In 1405, during the reign of the Ming Dynasty in China, Emperor Yung Lo claimed the island of Luzon and placed it under his empire. The Chinese called the island “Lusong” from the Chinese characters Lui Sung.  The biggest settlement of Chinese was in Lingayen in Pangasinan.  Lingayen also became the seat of the Chinese colonial government in Luzon. When Yung Lo died in 1424, the new Emperor Hongxi, Yung Lo’s son, lost interest in the colony and the colonial government was dissolved.  However, the Chinese settlers in Lingayen — known as “sangleys” — remained and prospered.  Our national hero Dr. Jose P. Rizal descended from the sangleys.

The lucrative Spice Trade attracted the European powers.  In 1511 a Portuguese armada led by Alfonso d’Albuquerque attacked Malacca and deposed the sultanate. Malacca’s strategic location made it the hub of the Spice Trade; and whoever controlled Malacca controlled the Spice Trade.  At that time, Malacca had a population of 50,000 and 84 languages were spoken.

It is interesting to note that in 1515, Tome Pires — the apothecary of Portuguese Prince Alfonso and author of Suma Oriental (Eastern Account) — during his travel to Malacca, wrote: “The [Luzones] are almost one people, and in Malacca, there is no division between them…They were already building many houses and shops. They are a useful people; they are hardworking… In Minjam, near Malacca, there must be five hundred Luzoes, some of them important men.”  It would seem to me that those 500 Luzoes (Luzones) were the first recorded Overseas Filipino Workers (OFWs).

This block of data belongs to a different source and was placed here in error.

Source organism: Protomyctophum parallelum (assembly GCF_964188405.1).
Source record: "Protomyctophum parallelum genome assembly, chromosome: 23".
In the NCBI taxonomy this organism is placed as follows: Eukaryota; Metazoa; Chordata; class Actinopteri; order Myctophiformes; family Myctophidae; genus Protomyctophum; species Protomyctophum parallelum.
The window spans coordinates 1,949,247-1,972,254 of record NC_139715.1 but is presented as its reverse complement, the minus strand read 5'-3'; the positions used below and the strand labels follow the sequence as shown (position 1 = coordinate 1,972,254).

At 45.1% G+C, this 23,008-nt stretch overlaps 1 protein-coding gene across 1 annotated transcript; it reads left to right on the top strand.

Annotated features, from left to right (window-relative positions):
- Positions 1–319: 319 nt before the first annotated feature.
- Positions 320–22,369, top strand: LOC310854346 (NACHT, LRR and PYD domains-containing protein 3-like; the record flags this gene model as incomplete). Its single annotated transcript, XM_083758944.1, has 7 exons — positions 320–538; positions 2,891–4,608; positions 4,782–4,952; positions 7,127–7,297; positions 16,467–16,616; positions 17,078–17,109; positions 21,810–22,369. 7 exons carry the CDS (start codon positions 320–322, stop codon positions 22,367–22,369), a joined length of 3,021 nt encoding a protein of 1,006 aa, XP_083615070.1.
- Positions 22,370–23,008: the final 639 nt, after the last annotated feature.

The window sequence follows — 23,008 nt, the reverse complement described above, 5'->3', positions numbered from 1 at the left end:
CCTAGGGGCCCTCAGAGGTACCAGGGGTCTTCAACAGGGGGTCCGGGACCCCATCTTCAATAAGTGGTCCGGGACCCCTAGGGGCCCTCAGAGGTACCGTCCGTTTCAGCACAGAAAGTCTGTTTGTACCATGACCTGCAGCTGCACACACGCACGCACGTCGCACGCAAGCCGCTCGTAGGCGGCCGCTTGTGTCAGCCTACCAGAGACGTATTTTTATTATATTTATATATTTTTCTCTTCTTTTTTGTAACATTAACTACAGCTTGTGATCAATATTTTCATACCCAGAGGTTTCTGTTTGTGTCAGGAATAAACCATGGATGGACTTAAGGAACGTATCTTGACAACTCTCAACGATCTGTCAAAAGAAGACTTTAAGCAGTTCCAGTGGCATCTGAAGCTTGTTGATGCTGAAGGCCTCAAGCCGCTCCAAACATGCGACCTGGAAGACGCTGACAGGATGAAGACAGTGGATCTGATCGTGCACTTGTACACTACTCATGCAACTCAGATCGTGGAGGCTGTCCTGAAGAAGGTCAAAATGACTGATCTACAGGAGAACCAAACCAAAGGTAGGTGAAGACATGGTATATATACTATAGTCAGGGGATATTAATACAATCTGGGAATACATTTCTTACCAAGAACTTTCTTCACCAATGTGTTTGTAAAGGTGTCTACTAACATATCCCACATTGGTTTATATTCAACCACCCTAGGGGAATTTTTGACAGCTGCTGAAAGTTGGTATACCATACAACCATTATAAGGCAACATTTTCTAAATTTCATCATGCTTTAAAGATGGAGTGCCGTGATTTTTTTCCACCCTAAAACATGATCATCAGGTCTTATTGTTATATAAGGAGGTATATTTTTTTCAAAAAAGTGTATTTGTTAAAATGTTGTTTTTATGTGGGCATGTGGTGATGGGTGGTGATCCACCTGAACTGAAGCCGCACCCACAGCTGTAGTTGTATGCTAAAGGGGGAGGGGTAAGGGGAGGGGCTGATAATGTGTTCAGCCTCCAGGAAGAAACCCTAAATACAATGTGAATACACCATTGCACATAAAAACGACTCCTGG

One of the officers under d’Albuquerque was Ferdinand Magellan.  Magellan stayed in Malacca for a few years and spent some time reconnoitering the surrounding areas.  He had an idea.  He returned to Portugal to convince the Portuguese king to subsidize an expedition to find a westward route to the Spice Islands.  The Portuguese king rejected his proposal and he went to Spain to get support from the Spanish king.  He succeeded in convincing the Spanish king.

In 1519, Magellan sailed westward from Seville in search of the Spice Islands.  On March 16, 1521 — on the Feast of St. Lazarus — he landed in the Philippine archipelago.  He named the archipelago “Islas de San Lazaro” and claimed it for the King of Spain.